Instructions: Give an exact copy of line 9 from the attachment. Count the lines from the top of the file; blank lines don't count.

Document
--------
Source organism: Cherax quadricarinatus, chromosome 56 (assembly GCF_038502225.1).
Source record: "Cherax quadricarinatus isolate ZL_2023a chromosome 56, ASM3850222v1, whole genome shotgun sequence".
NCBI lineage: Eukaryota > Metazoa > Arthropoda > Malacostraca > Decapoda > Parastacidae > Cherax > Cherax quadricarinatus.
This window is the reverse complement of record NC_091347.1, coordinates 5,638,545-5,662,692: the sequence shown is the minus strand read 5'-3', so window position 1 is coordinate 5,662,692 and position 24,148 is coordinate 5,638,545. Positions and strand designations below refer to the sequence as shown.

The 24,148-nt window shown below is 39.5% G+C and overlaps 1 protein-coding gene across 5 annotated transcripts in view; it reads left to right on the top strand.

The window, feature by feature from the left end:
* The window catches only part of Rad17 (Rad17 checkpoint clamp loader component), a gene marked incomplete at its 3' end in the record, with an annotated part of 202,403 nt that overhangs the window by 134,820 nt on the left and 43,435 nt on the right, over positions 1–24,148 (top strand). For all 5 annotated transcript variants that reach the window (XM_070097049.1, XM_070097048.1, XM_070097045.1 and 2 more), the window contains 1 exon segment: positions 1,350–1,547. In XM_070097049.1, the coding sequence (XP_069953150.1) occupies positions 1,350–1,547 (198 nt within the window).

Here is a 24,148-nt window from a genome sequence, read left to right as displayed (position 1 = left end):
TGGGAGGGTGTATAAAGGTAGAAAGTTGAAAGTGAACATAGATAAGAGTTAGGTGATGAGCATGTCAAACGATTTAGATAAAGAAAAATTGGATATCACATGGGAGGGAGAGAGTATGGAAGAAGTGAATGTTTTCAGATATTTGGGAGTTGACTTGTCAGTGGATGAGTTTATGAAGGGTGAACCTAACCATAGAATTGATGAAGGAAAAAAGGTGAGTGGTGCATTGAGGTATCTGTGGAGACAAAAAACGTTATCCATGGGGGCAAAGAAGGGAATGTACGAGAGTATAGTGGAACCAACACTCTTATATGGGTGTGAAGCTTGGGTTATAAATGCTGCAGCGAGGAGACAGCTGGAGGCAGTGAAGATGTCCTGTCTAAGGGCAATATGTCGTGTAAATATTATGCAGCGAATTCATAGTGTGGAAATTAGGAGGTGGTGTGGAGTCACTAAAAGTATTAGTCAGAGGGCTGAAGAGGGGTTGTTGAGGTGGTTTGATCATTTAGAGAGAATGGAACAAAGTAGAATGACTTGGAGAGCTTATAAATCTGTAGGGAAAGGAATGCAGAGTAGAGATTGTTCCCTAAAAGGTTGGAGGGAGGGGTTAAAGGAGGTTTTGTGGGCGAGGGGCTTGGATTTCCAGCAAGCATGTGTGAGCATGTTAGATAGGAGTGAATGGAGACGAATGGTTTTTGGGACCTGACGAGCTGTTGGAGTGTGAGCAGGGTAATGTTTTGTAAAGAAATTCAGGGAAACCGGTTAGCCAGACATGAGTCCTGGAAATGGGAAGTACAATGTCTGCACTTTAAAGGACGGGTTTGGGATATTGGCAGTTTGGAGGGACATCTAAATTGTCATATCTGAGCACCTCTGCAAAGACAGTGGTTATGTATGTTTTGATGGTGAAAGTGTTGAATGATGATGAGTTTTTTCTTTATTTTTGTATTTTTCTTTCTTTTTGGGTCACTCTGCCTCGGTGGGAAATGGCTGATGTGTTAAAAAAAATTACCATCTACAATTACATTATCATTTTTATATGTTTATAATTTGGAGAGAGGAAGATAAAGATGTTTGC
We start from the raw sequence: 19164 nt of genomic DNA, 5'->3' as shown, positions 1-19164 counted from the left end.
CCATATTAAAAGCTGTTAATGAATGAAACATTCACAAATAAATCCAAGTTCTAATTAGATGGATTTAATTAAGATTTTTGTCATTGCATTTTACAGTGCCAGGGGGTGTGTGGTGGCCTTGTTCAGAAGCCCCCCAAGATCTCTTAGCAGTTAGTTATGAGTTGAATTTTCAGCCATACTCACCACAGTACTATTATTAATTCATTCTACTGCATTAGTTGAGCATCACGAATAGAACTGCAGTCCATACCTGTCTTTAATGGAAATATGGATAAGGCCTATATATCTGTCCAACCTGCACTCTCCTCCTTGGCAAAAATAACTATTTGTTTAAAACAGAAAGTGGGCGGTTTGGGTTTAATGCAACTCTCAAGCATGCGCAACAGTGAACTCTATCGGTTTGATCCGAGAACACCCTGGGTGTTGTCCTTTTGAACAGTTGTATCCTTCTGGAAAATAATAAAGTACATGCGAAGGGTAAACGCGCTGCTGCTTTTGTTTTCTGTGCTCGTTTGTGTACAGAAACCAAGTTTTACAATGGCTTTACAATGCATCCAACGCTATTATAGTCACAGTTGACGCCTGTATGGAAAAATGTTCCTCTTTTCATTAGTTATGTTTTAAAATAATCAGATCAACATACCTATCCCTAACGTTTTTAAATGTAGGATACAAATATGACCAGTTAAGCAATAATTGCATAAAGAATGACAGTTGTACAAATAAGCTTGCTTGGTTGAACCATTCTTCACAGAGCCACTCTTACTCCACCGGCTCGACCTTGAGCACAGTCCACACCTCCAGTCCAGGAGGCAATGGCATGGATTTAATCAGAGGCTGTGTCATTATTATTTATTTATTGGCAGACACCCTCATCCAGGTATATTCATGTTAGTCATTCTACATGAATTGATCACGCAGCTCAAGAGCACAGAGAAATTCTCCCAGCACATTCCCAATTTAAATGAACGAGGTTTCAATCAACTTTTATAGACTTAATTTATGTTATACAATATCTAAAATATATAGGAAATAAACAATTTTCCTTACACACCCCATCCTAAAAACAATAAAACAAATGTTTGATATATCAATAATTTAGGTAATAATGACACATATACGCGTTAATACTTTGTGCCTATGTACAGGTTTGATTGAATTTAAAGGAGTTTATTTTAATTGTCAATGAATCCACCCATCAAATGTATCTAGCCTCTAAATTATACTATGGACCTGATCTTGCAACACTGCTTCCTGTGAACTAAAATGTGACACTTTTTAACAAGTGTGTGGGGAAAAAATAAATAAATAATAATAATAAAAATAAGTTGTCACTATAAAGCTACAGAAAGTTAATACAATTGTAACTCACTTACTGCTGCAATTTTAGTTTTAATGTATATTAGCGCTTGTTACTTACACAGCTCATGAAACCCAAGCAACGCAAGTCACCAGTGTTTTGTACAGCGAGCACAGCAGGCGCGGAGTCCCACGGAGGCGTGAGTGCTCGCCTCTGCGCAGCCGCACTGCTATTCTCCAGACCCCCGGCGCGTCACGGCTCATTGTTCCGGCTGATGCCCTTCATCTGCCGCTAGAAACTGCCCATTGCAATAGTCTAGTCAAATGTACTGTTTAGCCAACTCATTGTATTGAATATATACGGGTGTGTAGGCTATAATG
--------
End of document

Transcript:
TGGGAGGGTGTATAAAGGTAGAAAGTTGAAAGTGAACATAGATAAGAGTTAGGTGATGAGCATGTCAAACGATTTAGATAAAGAAAAATTGGATATCACATGGGAGGGAGAGAGTATGGAAGAAGTGAATGTTTTCAGATATTTGGGAGTTGACTTGTCAGTGGATGAGTTTATGAAGGGTGAACCTAACCATAGAATTGATGAAGGAAAAAAGGTGAGTGGTGCATTGAGGTATCTGTGGAGACAAAAAACGTTATCCATGGGGGCAAAGAAGGGAATGTACGAGAGTATAGTGGAACCAACACTCTTATATGGGTGTGAAGCTTGGGTTATAAATGCTGCAGCGAGGAGACAGCTGGAGGCAGTGAAGATGTCCTGTCTAAGGGCAATATGTCGTGTAAATATTATGCAGCGAATTCATAGTGTGGAAATTAGGAGGTGGTGTGGAGTCACTAAAAGTATTAGTCAGAGGGCTGAAGAGGGGTTGTTGAGGTGGTTTGATCATTTAGAGAGAATGGAACAAAGTAGAATGACTTGGAGAGCTTATAAATCTGTAGGGAAAGGAATGCAGAGTAGAGATTGTTCCCTAAAAGGTTGGAGGGAGGGGTTAAAGGAGGTTTTGTGGGCGAGGGGCTTGGATTTCCAGCAAGCATGTGTGAGCATGTTAGATAGGAGTGAATGGAGACGAATGGTTTTTGGGACCTGACGAGCTGTTGGAGTGTGAGCAGGGTAATGTTTTGTAAAGAAATTCAGGGAAACCGGTTAGCCAGACATGAGTCCTGGAAATGGGAAGTACAATGTCTGCACTTTAAAGGACGGGTTTGGGATATTGGCAGTTTGGAGGGACATCTAAATTGTCATATCTGAGCACCTCTGCAAAGACAGTGGTTATGTATGTTTTGATGGTGAAAGTGTTGAATGATGATGAGTTTTTTCTTTATTTTTGTATTTTTCTTTCTTTTTGGGTCACTCTGCCTCGGTGGGAAATGGCTGATGTGTTAAAAAAAATTACCATCTACAATTACATTATCATTTTTATATGTTTATAATTTGGAGAGAGGAAGATAAAGATGTTTGC